Lairds and Pirates and Writers, Oh My! Notes from Romance GenreCon

I've talked extensively about my love for the romance genre here on the blog, so it should surprise no one that my reaction to finding out that Kansas City was playing host to a romance convention in early August was basically, "OH MY GOD I HAVE TO ATTEND THIS NO MATTER WHAT IT TAKES."

Thus it was with tremendous glee that I walked through the doors of the Mid-Continent Public Library the weekend of August 3-4 with fellow Book Squad-ers Polli and Kimberly to attend the first annual Romance GenreCon. Over two glorious days, we: attended panels with featured authors talking about their experiences writing romance across subgenres including historical, paranormal, and inspirational; learned about the ways the romance market has shifted in the age of e-readers and indie publishing; listened as authors like Victoria Alexander and Pat Simmons read aloud from their published and in-progress books; watched live demonstrations of how to dress like a Victorian lady (so many layers!); played romance trivia games; met local romance authors; and got lots of recommendations for lots of books.

When I think back on Romance GenreCon, I think what I'll remember most are the massive smiles on the attendees' faces.  Kimberly called it "an overwhelming sense of joy," and she nailed it.  Everyone was just so happy to be around other readers who love something they love and who see that love as valid and important - something that isn't always the case, given the general marginalization of romance as a genre.

One of the featured novelists of the weekend, Cathy Maxwell, made the point that "romance has always been subversive because it's women writing about things that are important to us." Obviously not all romance writers or romance readers identify as women, but certainly the perception that romance is just silly lady wish-fulfillment is out there, and it was so lovely and affirming to spend time in a space where we were in general agreement about how Totally Great and Important romance can be.

Of course, romancelandia isn't exempt from the problems that affect other genres, and the Romance State of the Union panel delved into some of those issues, including the lack of non-white romantic representation, particularly in historical fiction. The overwhelming whiteness of much romance fiction raises the very difficult question: who do readers and publishers think deserves a happy ending?  Panel moderator Beth Atwater cited The Ripped Bodice's annual report on The State of Racial Diversity in Romance Publishing, and the authors on the panel were in agreement that writing inclusively doesn't just mean white people writing characters of color; it means having authors and editors of color, too.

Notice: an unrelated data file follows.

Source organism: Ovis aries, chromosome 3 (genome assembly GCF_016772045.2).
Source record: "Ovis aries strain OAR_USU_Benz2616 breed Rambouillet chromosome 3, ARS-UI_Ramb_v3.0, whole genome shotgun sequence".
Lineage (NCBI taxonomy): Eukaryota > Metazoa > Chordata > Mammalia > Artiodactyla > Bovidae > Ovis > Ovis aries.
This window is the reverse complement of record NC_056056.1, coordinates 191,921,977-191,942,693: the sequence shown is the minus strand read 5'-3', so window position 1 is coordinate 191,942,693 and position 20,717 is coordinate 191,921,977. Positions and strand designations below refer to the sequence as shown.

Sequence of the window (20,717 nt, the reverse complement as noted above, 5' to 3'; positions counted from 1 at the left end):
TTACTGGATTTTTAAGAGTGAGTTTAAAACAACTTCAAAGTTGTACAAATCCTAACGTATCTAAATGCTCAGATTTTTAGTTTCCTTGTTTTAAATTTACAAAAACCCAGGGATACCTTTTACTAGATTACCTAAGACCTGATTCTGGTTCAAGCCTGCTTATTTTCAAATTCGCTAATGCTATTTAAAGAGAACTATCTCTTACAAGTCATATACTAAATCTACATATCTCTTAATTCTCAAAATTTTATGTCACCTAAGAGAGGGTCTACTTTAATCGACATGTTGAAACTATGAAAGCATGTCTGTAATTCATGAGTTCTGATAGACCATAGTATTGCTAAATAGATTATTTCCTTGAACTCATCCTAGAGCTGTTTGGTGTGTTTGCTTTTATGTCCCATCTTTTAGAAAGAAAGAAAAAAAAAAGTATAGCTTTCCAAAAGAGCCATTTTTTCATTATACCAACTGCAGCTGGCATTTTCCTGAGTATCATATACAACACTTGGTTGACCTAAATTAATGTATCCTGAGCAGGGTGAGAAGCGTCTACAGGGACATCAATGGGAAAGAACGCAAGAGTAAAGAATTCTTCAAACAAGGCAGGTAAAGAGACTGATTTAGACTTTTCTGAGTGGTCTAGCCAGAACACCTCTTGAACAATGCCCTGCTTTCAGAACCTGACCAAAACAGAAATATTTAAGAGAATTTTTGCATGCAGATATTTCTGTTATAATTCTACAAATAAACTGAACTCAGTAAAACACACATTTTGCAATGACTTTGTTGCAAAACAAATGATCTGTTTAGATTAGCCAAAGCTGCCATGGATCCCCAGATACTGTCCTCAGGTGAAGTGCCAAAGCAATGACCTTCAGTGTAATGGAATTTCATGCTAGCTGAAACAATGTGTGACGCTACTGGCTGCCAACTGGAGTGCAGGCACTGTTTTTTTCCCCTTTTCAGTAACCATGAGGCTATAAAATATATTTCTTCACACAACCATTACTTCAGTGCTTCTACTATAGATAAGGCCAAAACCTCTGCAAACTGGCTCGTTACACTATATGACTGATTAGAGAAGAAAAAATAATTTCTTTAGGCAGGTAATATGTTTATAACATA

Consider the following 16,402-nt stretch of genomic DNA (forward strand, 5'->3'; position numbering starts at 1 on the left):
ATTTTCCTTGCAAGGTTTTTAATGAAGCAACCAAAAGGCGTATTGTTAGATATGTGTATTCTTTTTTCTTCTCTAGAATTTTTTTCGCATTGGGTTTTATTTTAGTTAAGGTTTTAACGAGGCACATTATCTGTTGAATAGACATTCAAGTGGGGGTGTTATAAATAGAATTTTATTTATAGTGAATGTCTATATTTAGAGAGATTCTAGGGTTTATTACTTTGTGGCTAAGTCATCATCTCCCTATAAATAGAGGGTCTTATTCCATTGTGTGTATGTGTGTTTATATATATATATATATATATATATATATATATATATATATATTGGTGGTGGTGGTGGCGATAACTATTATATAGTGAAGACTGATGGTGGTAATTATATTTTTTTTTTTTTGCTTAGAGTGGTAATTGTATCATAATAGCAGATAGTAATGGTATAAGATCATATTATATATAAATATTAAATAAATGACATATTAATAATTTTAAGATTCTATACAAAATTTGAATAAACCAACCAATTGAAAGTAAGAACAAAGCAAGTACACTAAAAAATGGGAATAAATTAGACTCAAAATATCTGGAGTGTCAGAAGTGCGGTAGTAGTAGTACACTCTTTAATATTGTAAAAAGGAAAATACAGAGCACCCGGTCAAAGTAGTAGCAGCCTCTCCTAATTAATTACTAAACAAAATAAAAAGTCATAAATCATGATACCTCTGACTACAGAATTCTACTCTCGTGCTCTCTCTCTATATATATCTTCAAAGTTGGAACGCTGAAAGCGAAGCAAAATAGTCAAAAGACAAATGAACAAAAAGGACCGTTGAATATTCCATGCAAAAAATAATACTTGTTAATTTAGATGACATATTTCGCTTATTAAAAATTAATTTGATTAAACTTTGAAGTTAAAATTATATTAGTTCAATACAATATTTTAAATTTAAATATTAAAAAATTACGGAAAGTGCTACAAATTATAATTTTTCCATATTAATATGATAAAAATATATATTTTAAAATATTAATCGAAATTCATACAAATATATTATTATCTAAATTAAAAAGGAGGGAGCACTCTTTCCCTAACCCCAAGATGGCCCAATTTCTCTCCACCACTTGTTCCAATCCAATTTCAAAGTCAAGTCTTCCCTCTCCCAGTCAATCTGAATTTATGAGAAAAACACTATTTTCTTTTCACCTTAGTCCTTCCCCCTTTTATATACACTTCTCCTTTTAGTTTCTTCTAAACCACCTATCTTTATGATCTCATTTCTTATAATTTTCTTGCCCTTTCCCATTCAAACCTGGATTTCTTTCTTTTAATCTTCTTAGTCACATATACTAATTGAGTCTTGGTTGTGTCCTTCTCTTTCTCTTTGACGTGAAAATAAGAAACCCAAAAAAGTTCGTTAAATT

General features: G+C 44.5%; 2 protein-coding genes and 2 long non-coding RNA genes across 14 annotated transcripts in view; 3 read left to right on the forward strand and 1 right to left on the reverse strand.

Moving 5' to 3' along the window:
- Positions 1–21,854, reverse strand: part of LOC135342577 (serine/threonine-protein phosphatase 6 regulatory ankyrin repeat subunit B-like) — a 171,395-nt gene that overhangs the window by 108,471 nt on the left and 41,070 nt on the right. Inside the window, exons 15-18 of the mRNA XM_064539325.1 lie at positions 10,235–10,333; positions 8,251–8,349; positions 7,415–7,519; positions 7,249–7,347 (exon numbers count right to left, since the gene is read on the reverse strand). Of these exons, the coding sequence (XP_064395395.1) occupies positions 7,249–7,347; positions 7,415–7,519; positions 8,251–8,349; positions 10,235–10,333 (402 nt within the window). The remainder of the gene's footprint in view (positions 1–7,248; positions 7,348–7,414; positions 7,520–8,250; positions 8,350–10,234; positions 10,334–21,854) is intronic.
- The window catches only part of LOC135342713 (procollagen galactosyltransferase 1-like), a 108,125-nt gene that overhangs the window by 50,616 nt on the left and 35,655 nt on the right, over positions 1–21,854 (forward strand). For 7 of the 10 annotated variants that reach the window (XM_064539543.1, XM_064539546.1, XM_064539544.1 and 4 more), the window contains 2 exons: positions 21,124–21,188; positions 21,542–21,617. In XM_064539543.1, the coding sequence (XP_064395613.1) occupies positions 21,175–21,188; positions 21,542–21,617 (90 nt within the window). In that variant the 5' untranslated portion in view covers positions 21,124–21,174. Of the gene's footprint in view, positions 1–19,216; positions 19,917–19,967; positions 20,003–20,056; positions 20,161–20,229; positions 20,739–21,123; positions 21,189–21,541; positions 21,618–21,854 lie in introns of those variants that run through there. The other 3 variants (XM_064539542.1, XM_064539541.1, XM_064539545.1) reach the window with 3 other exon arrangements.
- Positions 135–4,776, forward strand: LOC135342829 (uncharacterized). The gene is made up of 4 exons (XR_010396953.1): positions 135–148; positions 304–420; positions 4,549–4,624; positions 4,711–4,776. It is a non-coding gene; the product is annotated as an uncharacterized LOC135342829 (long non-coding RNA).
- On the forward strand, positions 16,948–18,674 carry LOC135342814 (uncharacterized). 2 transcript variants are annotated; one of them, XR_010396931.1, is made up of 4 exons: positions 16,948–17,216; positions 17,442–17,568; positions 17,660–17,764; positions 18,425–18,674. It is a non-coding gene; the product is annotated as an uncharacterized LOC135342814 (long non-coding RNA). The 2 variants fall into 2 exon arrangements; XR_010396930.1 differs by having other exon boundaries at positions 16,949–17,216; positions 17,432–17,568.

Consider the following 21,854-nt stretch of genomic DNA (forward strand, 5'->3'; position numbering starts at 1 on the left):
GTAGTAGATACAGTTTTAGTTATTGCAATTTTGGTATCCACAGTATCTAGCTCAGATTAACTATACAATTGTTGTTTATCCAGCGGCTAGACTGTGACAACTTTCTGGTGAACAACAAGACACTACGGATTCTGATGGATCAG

This weekend would have been incredible no matter what, but it was especially important to me because I had the chance to meet Sherry Thomas, the author of many great books, including my all-time favorite romance, Ravishing the Heiress. I've talked about that book so many times I've basically run out of ways to rave about it, but in my mind, it sets the template for what a great romance should be: fundamentally good people doing their best to be kind to and supportive of one another in difficult situations. Give me that scenario, and I'm a goner.

(Sherry Thomas herself was extremely funny and thoughtful throughout the weekend, autographed my personal copy of Ravishing the Heiress, took a picture with me, and didn't back away slowly even though I probably had creepy heart-eyes every time we interacted.)

I could go on about Romance GenreCon for easily a billion words, but instead, I'll share a few additional highlights here:

  • Two extremely good sports dressed up as a Scottish laird and a pirate to take pictures with convention attendees; the pirate named himself Captain Wilson Phillips, while the highland laird gamely allowed me to dip him. (We wore matching puffy white shirts; I've decided the book would be titled Lured by the Laird.)
  • I could count on one hand the number of times in my life I've won any sort of raffle or prize, but not only did I win a romance-novel raffle, the book I won was Jennie Marts's Caught Up in a Cowboy, about a hockey-playing cowboy.  (I love hockey so much that my book star-rating system is based on hockey moments.)
  • One station at the GenreCon Reader's Advisory Carnival featured stock romance novel cover images with lots of little word cut-outs that we could use to come up with names for our own pretend novels. I went with Carried Away: Secrets of the Lady Vampire King, but Polli truly nailed it with the sure-to-be-bestselling How to Virgin.

All in all, Romance GenreCon made for a delightful weekend of book-talk.  I'm excited to delve into some newly discovered authors and, of course, to swap recommendations with my fellow romance-readers.

See you there next year!

-Meredith Wiggins is a Reader's Services Assistant at Lawrence Public Library.